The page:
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GOVERNMENT spending has spiralled out of control. Like a reckless gambler who is now in need of debt counselling, Minister of Finance Martin Dlamini has cried out for serious help to save our economy from collapse.

In his Mid-Year Budget Review Report tabled in Parliament on Wednesday, Dlamini submitted an admission of guilt on behalf of Cabinet that details how it has failed to do its job resulting in the country drowning in over E2.5 billion debt among other fiscal challenges.

He says he now needs a group of people to tell him what to do to get out of this situation. He admits that he has driven the wage bill to unsustainable levels and that he and his colleagues have been unable to control spending towards government cars and the maintenance of this fleet at the Central Transport Administration over and above failing to pay service providers.
While they prepare to tell him the obvious, he will be taxing the rest of us to the bone with increases in user fees from all fronts. Typical of this Cabinet!

This is a group of politicians that has a phobia for good advice so what guarantee do we have they will listen this time around? They have been warned for decades against increasing the wage bill without success. Today it has reached crisis proportions that could see civil servants go without salaries for months if a cost of living adjustment were to be effected. His solution to the self-inflicted crisis is to have an Arrears Management Committee put in place to devise a strategy on how to clear the over E2.5 billion arrears. A typical government response that has seen layers and layers of committees appointed to duplicate the work of people hired for it.

The minister said Cabinet was yet to put together a Fiscal Consolidation Plan that would, among other things, help the country regain its macroeconomic and fiscal stability over the medium term. In other words, to help us get out of ‘junk status’ following our credit rating. He said this plan should cause government to cut its coat to suit according to the size of its cloth.

In his own words; “We cannot go forward with a budget that does not have adequate financing. I therefore propose a budget outlay that is fully financeable in the next financial year.”  We are back to the past where we have been cajoled into believing belt tightening and fiscal prudence measures were underway to avoid the shocks of the 2008-2011 global financial crisis. Where are we today?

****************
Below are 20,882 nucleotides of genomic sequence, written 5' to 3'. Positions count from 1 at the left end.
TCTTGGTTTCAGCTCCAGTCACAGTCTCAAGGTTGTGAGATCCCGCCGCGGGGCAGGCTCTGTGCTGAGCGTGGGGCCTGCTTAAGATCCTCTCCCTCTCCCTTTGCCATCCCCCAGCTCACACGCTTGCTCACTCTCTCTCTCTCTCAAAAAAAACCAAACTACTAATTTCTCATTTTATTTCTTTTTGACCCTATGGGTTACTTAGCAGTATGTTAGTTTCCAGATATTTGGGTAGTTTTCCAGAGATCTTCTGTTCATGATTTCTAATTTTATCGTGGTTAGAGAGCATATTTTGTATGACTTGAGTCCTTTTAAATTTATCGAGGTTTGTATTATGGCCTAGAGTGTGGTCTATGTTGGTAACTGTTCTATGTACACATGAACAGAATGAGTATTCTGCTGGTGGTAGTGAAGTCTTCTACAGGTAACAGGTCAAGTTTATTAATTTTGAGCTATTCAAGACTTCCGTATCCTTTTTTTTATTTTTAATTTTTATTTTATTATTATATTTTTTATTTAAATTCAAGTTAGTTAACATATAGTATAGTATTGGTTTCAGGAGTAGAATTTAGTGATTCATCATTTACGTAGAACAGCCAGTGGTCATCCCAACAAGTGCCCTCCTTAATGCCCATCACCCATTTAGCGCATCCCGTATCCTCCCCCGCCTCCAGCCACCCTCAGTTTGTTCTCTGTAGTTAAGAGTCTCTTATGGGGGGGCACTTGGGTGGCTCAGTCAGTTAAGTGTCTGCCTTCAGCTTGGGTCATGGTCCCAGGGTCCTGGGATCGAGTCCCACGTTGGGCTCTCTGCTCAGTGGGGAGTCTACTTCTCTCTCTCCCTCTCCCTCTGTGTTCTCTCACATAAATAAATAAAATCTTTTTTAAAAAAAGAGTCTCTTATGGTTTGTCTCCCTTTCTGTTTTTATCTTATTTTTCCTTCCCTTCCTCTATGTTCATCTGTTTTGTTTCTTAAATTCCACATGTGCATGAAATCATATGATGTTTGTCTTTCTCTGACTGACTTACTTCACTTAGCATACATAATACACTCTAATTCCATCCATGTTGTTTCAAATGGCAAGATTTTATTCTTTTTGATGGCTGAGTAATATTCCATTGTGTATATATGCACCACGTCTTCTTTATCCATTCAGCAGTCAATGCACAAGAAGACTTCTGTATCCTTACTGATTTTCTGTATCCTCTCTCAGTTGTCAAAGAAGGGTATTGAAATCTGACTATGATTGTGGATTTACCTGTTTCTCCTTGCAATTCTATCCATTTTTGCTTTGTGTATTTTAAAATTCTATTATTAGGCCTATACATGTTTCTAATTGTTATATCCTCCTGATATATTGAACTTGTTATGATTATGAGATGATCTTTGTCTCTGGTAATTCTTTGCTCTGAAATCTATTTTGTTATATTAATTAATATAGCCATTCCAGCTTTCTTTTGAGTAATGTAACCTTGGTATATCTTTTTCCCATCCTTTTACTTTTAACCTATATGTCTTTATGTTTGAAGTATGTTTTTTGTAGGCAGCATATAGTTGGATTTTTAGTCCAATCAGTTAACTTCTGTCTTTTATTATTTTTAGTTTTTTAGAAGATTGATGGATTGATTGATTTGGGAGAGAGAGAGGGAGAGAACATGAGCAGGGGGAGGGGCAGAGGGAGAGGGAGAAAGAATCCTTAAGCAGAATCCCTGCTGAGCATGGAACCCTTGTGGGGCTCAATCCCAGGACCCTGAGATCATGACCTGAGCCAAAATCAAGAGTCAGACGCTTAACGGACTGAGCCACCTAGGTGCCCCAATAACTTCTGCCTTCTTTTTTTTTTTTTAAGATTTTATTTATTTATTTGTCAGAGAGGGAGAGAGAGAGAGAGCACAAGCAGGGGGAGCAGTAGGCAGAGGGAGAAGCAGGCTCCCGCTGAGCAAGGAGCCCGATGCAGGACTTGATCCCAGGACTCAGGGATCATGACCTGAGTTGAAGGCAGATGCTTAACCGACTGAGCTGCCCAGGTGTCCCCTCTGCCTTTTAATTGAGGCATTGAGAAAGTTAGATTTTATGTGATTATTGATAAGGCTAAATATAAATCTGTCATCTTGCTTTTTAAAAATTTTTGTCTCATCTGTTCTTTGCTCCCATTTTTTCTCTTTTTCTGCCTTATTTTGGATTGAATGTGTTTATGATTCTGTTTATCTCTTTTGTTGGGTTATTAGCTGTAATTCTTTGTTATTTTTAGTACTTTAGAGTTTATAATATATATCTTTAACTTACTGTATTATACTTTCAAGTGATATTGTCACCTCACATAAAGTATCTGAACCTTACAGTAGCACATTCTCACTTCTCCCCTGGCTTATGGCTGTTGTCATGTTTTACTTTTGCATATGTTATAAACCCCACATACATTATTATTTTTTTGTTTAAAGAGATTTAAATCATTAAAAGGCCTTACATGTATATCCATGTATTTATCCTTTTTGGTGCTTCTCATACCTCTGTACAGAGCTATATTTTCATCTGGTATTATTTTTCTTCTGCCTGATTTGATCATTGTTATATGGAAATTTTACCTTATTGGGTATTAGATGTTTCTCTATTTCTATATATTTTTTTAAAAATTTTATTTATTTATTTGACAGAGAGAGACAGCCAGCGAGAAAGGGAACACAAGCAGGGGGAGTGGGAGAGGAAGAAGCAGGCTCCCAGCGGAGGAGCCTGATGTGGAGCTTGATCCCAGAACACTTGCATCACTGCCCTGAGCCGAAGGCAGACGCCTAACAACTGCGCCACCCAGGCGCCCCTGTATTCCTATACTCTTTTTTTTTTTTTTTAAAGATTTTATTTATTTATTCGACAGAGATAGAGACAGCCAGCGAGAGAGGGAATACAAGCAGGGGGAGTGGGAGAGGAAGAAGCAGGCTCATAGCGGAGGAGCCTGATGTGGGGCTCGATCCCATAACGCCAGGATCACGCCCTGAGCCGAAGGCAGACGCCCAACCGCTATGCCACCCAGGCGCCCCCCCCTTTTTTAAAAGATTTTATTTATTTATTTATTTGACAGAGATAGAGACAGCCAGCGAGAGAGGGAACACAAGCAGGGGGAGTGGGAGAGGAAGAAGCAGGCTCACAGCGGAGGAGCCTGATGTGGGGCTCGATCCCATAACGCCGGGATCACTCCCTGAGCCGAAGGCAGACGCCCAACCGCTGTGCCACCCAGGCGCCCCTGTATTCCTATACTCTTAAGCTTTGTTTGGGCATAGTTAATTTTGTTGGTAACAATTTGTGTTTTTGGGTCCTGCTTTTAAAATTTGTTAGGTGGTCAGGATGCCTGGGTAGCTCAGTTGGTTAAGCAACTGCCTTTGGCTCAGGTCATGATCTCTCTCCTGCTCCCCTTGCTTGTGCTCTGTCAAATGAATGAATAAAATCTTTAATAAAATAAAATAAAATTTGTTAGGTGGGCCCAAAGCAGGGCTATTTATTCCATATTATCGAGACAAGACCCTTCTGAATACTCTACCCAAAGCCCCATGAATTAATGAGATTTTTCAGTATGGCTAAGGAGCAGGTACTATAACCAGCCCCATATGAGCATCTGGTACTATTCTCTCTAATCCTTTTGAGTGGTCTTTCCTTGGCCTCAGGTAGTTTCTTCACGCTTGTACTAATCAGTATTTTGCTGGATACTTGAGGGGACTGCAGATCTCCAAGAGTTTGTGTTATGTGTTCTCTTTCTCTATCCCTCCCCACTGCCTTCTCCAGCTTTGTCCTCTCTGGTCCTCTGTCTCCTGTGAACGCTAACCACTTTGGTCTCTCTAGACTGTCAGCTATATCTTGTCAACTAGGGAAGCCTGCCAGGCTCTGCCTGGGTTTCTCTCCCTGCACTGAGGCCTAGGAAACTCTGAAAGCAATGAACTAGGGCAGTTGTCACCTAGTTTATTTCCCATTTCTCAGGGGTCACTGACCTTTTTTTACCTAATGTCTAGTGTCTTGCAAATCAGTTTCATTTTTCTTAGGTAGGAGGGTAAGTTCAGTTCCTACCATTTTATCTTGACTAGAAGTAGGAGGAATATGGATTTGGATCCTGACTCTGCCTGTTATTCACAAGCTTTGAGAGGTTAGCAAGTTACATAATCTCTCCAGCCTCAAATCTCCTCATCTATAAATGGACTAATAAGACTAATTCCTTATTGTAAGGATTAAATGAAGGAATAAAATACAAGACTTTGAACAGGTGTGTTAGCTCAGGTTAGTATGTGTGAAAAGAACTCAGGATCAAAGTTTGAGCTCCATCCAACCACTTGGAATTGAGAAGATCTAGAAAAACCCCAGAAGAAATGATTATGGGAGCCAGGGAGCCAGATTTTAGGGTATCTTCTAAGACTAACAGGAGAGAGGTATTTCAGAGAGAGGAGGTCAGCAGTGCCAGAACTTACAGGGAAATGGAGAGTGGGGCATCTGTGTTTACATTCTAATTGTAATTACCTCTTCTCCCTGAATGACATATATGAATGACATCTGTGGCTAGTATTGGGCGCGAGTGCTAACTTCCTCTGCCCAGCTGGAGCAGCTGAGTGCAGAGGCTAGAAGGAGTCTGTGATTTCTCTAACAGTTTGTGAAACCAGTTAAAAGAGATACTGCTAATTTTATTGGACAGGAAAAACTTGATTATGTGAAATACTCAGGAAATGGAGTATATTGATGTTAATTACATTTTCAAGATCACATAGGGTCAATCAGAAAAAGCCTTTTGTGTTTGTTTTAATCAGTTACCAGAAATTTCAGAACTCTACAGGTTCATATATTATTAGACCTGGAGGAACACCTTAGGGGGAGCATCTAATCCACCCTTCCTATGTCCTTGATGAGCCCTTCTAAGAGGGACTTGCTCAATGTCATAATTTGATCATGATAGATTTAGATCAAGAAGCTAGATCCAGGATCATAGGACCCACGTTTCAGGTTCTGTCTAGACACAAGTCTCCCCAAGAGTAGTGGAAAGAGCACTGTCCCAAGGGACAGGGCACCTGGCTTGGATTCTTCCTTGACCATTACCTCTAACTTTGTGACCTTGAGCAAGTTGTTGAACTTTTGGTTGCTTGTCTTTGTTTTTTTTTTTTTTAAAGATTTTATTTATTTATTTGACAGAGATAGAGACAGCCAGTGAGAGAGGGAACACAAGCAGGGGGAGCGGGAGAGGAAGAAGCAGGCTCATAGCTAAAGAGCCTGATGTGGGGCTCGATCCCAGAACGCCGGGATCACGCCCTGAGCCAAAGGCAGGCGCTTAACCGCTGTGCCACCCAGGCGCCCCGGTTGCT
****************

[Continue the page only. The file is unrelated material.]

Dlamini has also placed his hopes on the passing of the Public Finance Management Act of 2017 which, he says, will enhance efforts to promote efficiency, accountability and fiscal discipline in compliance with international standards for public finance management. He talks of targeting tight implementation timelines and urges his colleagues across all line ministries to persevere.

He doesn’t fool us. Government is littered with legislation and policies designed to do the same thing yet the Auditor General continuously finds a very high rate in the flouting of these controls by the controlling officers every year. Recent reports reveal that E3 billion remained unaccounted for by the close of the audit period. So who will enforce the new Act any better than the existing ones because they will be given to the same controlling officers that go unpunished? It’s all a circus. 

On SACU the minister, once again, warns that the country repayments to the pool are set to increase for the next financial year and therefore our fiscal position is not set to improve unless we diversify our domestic revenue through the passage of key reforms. The new SACU sharing formula is also set to bring about a reduced allocation to the kingdom as a result of a portion of the receipts being used to fund cross border projects.

We have known this for decades but he is still talking about the need to diversify our revenue base. When will we get down to doing this Mr Minister? The agriculture sector remains the most viable option of diversifying our resource base given the potential that agro-processing has in various sectors such as sugar, wood-pulp, citrus fruit, meat, etc. It is disheartening, however, that initiatives like the input subsidy programme seem to be failing yet this was a great opportunity to empower the farmers and their families while enhancing our food sufficiency that would ultimately boost our economic growth.

It would appear that the minister was simply fulfilling an obligation to present the Mid-year Budget review report, not to present tangible solutions that breed confidence in what lies ahead of us.

We would be naive to think that the current situation can be fixed in the less than six months left in office for this Cabinet. Clearly they want to pass the buck for their failures and the arrears committee is being lined up as the perfect scapegoats.

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